How to have no political opinion

How to have no political opinion

 

Ethnographic fieldwork often feels more like a conversation with friends than a scientific laboratory-style arrangement. But then, it might also happen that you encounter opinions and statements that leave you gasping for air – especially when dealing with current and controversial topics. I need to keep reminding myself that value judgments, be they positive or negative, are harmful to the scientific enterprise. Being too opinionated can not only lead to all sorts of bias problems in the interpretation; people pretty soon tell you less when they feel you don’t agree. After all, it’s a researcher’s job to listen, understand and then explain.

 

Recently I’ve had the chance to talk to Petra*, a lovely lady in her mid-60s with loads of energy and a heart big as a rock. She was very eager to explain the political system of Slovakia to a young German and made her standpoint very clear.

“We conservatives think that nothing should be for free. Not education, not healthcare. Everyone must struggle for himself. I don’t see why I should pay for those who are too lazy or good for nothing”. To that last category, according to her, belong also people who enter the country and whose chances to make a valuable contribution to society in the near future are limited.

I have to admit that at this point, I was pretty close to picking a fight. I would have said something like that social security system is (or should be) aimed at granting everyone equal access to skills and opportunities for society’s benefit rather than hampering people to fulfill their potential. Luckily, I kept my mouth shut, and so I learned Petra’s moving story.

Petra was smart and gifted young girl. She wanted to study art, to go abroad, live, love, learn. But her life story was set, for the bigger part, in an authoritarian socialist system in which ambition and merit were suspicious, and suspicion equaled a social and professional death sentence. Very suspicious was also the fact that her father, whom she loves until today, was a political prisoner. No thought of going to university. Instead, she learned the trade of ceramic manufacturing at a young age, a profession which fed her family and herself all her life. She always struggled to get along. But her effort was barely recognized, let alone awarded.

When her kids were born, Petra was seriously considering leaving. She was dreaming of New Zealand, knowing that life would be hard there as well, but at least she and her kids would be able to thrive in freedom. Full of hopes and energy, she entered the rat race of legally emigrating from an Eastern Bloc country. She hasted from office to office, hunting documents, handling unfriendly officials, waiting for yet another stamp and yet another permission. She became a model citizen since she couldn’t afford to attract the slightest attention. But her decade-long efforts were all doomed to failure – a short look at her file would reveal her fathers’ political engagement, and it would be pushed back into the drawer. When revolution sparked in the late 80s, Petra and her husband were in the front row. Petra became the chairwoman of the local branch of VPN, Public against Violence, the political movement that initiated the first demonstrations. The students of the university held their weekly meetings in the couple’s living room because they were afraid of their dean, an overly eager party member. At that time, no one knew how the regime would react. Would they ignore them? Arrest everyone? Shoot? Petra’s parents and her husband’s brother abroad had clear instructions for saving their children from a life in a children’s home, in case the two got arrested. “We were afraid, and not just a little. But we knew that this was what we had to do now”.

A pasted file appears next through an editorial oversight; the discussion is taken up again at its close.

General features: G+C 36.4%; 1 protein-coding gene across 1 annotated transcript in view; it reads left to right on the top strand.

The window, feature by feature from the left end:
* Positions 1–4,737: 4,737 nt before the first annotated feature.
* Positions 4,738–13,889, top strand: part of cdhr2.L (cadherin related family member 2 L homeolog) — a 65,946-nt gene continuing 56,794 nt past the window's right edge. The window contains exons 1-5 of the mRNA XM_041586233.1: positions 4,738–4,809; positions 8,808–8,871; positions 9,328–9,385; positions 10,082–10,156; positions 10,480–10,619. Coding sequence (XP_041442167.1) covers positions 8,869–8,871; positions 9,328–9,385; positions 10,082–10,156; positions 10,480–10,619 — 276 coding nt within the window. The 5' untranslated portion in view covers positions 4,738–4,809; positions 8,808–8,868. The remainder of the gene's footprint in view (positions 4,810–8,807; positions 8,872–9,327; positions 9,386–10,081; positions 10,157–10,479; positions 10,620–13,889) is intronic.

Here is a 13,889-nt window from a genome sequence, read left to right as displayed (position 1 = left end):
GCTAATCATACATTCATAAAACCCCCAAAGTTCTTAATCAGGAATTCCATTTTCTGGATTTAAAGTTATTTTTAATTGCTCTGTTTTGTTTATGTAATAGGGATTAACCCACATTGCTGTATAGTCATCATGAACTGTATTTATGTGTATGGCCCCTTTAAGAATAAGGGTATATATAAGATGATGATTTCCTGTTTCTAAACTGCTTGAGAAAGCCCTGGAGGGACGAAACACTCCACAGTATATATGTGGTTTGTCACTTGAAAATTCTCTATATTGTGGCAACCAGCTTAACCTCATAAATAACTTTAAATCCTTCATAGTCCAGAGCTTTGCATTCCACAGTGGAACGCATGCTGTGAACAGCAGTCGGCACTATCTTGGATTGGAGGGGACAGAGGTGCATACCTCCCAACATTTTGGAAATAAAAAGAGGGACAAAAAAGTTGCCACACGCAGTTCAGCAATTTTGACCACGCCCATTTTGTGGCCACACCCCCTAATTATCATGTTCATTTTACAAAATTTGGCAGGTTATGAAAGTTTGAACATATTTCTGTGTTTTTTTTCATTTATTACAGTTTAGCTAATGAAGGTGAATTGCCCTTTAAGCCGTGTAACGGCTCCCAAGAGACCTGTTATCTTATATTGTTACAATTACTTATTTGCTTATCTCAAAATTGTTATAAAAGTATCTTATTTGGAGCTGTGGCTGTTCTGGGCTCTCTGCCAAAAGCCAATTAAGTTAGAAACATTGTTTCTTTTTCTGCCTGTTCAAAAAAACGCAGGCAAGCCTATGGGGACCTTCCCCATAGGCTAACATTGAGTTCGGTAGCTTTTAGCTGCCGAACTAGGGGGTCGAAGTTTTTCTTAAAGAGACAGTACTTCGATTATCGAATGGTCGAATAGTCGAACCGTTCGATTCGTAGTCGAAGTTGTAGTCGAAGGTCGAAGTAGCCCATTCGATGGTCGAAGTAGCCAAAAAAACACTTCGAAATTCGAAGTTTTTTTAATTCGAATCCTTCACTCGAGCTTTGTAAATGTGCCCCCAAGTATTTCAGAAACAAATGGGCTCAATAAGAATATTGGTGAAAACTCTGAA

Today Petra is officially retired, but the pension the Slovak state grants her for a life of hard work doesn’t even pay half of the rent for her flat. “I’ll have to work until I’m 100 years old,” she told me. “What kind of country is this?”

When Petra blames the “Socialists” for her deplorable situation, she is talking about the “red dog” Robert Fico and his Social Democrat party Smer. Petra risked everything for more freedom and prosperity after the revolution, but she feels that old ways, problems, and even the same person continue to rule the country, and feels betrayed. And indeed, high-ranking politicians are still known for pocketing public money, making deals with their entrepreneur friends, and ensnaring people into voting them with populist statements and promises, while the education and health systems are heavily underfunded. No, she doesn’t trust politicians fixing things.

There’s even more: Petra has a Jewish background. In her family like in any other, people were deprived of their dignity and humanness and became victims of the all-leveling killing machine of a totalitarian system. Her wish to be independent of any superordinate power, to be able to live and flourish as an individual, devoid of any form of external constraint and containment, is stronger than anything else.

When considering Petra’s biography and the political particularities of the surrounding she lives in, her rather radical standpoint appears as a perfectly logical consequence. I do not bother if it is justified, but it is understandable.

Now, the real challenge is to spot the same patterns of causation in people I largely agree with. I am much more likely to see my own opinions as emerging from “sheer reason” rather than from particular life circumstances. But of course, that’s exactly where they come from. As an anthropologist, while taking every political position seriously, we always need to deconstruct it simultaneously, also and especially our own. And, when in doubt, shut up about it.

*I changed the name for reasons of privacy.

 



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